What you won't hear much is the true heart of the answer. Food is a commodity these days more than ever, an area of investment for speculation and profit. Global markets, free trade agreements and airfreight have made it possible for Big Agribusiness to become a world player in the commodities markets. Rice and oil are equally seen as products with the potential for big profits. Rice isn't food to those investors; it's just another opportunity to make more money without doing any real work.

The trade in rice is just one example that illustrates why there are food riots happening in Egypt, Haiti, Cameroon, the Philippines, Ivory Coast, Mauritania and Senegal, among others. Free trade forces have been able to influence governments to rely on imported food instead of investing in local food production. The farmers who remain are encouraged to grow cash crops and use the money they receive to buy food. Seed companies flood markets with sterile varieties of food plants that can't reproduce, ensuring that they can continue to sell seeds again next season.

It's not about any shortage of food on the planet; it's all about the distribution of food crops and how they are used. We humans already have what we need to feed everyone on the planet with organic, locally produced food. Instead, we grow mangoes and bananas on huge tracts of land in Central America, then ship those fruits to markets all over the world. Plantation workers have a little money in their pockets but not enough to feed their families even when food is available.

Mexican President Felipe Calderon blames the food crisis in his country as the direct result of U.S. corn exports to Mexico having tripled since NAFTA took effect. All that American corn being sold in Mexican markets has caused domestic corn prices to drop by more than 70 percent. Mexico's 15 million corn farmers have always been poor, but now they're hungry, too. Many stopped growing their own corn because their crop was losing money.

That's not the kind of loss that most American companies speak of, where potential profits are reduced to an unacceptable level. Small farmers around the world are seeing their costs for producing a crop exceed the price they can get for it in a global market where prices are manipulated just like the housing market or Wall Street stocks.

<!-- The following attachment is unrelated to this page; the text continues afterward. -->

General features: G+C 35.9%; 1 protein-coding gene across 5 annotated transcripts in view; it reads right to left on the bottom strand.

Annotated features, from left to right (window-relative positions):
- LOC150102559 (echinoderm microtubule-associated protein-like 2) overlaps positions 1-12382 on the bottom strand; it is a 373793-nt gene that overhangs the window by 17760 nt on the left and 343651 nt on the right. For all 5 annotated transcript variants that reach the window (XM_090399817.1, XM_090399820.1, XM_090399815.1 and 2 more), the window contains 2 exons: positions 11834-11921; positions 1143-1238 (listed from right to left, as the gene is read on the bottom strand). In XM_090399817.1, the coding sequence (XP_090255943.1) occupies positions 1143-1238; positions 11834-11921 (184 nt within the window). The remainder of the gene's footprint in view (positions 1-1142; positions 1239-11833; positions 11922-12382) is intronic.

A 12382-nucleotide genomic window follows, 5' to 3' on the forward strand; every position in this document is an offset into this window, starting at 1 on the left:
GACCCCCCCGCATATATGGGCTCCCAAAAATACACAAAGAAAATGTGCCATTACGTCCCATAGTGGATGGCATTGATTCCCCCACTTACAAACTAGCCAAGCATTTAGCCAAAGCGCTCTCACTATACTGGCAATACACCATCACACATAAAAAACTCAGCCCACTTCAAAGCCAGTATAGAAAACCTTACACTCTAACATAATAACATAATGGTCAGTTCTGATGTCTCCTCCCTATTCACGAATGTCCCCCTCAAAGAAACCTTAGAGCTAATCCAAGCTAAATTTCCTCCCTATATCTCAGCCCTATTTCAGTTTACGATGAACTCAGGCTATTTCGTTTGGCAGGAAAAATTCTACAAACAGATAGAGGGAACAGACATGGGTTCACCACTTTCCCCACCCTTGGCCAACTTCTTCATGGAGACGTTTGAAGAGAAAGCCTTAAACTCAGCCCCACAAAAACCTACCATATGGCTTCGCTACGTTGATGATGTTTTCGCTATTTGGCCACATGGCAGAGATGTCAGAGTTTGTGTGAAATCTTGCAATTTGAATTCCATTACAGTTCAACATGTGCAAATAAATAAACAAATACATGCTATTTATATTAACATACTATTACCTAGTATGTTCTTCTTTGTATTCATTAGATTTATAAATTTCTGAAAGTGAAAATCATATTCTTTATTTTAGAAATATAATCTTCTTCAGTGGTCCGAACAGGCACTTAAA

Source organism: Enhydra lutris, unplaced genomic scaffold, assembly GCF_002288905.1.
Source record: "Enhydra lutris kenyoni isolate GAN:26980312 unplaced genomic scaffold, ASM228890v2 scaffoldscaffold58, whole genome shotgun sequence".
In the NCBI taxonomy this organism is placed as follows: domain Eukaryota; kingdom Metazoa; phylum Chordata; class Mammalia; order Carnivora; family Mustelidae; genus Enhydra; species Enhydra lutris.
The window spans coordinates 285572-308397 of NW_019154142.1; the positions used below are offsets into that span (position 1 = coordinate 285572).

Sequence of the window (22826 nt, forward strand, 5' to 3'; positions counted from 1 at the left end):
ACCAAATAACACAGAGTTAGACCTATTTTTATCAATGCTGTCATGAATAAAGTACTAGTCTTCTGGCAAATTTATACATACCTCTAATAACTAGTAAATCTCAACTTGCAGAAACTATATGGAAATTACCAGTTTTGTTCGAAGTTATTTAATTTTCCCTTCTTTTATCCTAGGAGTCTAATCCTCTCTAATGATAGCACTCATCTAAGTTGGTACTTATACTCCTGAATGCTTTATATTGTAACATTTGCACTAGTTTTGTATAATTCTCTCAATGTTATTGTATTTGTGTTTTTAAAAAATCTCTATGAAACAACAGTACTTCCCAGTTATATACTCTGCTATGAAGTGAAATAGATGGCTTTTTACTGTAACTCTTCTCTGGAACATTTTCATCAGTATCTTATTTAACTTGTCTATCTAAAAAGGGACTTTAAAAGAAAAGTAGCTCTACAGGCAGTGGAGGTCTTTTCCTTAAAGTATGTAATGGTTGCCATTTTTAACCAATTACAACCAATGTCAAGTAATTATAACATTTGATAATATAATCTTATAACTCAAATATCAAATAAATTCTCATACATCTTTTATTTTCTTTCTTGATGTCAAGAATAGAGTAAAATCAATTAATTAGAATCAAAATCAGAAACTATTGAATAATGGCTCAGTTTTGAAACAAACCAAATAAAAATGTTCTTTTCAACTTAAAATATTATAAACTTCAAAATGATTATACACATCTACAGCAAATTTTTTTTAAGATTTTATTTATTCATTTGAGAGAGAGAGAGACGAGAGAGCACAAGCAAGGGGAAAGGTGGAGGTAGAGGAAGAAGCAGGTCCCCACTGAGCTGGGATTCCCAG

Water is also on the list of commodities to be marketed and sold. I'm not talking about the bottled water that urbanites carry around with them everywhere to stay hydrated at all times; that's just capitalism doing what it does best, creating a market for a dubious product where one never existed before. What I'm talking about is the process of privatizing water supplies for an entire town or region.

Of course, people in Hawaii – and especially on Maui – know all about the consequences of allowing a public resource such as water to be dominated by private commercial interests. When a natural and necessary element of existence is treated as if it were a product, the common good and quality of life enjoyed by the public will suffer.

When food shortages start to occur in the islands – and they will, that's nearly certain – people could try growing subsistence crops again to feed their families, but where will they get the water they need for those crops? How much will it cost and how will they pay for it?

Maybe then, enough people on Maui will ask the "Why..." questions that apply to water issues on the island.

Why does water that falls from the sky become a commodity when it flows across someone's property on its way to the sea? Why do the state and county grant an ownership right to water that belongs to the public? Why can one user take most of the water from a stream and send it far away?

But here's the one question that everyone needs to ask of themselves in these strange times; Why aren't we all mad as hell about the mess that has been created in our name?